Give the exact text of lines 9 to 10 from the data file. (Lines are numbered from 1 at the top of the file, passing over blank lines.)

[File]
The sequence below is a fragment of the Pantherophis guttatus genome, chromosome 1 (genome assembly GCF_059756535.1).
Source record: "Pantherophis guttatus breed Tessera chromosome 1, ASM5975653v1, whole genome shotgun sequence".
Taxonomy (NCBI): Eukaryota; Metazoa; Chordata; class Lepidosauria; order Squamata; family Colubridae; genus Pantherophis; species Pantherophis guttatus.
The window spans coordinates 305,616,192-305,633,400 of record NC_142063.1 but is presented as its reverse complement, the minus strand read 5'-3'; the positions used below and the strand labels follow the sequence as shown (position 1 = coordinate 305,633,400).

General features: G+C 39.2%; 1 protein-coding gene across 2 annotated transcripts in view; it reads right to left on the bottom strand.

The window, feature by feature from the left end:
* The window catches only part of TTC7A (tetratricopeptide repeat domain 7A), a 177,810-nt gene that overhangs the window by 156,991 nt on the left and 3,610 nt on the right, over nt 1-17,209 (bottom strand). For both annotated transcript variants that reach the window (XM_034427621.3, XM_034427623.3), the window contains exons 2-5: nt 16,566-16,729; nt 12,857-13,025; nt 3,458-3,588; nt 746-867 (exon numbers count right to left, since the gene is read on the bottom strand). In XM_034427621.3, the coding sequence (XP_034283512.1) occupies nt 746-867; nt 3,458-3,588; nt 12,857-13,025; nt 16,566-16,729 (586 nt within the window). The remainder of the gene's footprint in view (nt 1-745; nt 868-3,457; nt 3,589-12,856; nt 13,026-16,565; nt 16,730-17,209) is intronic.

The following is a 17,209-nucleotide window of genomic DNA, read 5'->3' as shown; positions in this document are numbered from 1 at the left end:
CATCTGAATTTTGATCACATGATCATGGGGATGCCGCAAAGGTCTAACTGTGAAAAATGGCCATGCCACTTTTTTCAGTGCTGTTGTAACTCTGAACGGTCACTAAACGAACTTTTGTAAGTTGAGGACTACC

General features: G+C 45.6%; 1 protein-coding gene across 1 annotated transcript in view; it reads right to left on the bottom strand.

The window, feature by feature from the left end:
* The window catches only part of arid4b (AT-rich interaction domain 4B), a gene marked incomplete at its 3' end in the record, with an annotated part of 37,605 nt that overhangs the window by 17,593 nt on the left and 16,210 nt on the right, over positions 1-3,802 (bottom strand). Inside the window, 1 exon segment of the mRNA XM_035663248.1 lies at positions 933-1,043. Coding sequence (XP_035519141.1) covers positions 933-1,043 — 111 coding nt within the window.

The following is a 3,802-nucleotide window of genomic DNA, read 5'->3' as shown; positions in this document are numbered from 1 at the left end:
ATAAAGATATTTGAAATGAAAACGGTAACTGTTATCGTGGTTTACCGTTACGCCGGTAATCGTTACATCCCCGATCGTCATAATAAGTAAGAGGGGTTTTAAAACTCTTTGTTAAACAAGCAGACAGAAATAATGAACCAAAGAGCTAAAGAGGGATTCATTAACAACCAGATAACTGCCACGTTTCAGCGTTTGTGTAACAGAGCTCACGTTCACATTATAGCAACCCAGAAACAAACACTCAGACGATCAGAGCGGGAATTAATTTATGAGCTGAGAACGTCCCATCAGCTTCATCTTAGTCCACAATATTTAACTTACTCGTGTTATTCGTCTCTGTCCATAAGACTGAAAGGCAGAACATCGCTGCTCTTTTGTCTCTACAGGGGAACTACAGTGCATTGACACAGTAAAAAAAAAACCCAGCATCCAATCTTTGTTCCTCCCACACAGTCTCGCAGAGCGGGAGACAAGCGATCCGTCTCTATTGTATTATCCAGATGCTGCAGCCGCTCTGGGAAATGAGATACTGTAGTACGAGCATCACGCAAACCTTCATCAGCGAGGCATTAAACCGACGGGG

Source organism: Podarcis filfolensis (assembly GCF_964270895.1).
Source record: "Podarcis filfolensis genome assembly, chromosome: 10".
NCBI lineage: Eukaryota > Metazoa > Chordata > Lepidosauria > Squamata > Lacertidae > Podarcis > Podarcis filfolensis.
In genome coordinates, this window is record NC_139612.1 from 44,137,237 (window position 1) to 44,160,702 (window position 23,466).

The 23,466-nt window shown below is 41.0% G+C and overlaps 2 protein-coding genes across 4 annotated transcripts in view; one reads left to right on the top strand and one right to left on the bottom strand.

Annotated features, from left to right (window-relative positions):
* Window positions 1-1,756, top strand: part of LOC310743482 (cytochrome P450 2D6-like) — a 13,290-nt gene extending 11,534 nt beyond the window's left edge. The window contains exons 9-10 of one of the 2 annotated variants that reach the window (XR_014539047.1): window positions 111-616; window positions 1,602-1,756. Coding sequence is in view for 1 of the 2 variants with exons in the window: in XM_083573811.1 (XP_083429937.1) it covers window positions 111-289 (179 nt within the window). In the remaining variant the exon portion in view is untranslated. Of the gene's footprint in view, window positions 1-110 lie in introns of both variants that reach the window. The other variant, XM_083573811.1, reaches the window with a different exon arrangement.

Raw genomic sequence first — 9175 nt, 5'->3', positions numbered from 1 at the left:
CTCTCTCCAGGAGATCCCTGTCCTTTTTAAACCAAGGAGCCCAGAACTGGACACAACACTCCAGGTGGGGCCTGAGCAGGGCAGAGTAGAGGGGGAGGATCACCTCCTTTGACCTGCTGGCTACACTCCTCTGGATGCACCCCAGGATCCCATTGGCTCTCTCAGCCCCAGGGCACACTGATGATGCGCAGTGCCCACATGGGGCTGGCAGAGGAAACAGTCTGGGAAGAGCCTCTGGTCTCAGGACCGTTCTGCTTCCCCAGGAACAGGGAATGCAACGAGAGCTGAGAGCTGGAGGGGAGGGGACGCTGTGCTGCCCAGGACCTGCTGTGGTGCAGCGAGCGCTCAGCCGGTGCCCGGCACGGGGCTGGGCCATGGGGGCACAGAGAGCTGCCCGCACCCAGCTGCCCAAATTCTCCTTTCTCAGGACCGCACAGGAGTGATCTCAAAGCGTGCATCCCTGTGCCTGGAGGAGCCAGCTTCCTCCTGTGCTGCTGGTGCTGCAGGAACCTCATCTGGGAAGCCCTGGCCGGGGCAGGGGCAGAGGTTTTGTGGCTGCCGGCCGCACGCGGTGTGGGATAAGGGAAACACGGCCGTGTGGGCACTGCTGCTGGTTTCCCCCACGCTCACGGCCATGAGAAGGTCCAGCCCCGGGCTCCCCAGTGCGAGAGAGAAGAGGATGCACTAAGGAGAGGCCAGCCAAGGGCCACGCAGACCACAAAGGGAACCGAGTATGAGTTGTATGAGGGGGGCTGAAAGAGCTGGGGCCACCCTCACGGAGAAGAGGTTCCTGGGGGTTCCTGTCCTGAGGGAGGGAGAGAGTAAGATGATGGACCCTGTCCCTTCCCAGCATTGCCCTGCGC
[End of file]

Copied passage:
CATCTGAATTTTGATCACATGATCATGGGGATGCCGCAAAGGTCTAACTGTGAAAAATGGCCATGCCACTTTTTTCAGTGCTGTTGTAACTCTGAACGGTCACTAAACGAACTTTTGTAAGTTGAGGACTACC

General features: G+C 45.6%; 1 protein-coding gene across 1 annotated transcript in view; it reads right to left on the bottom strand.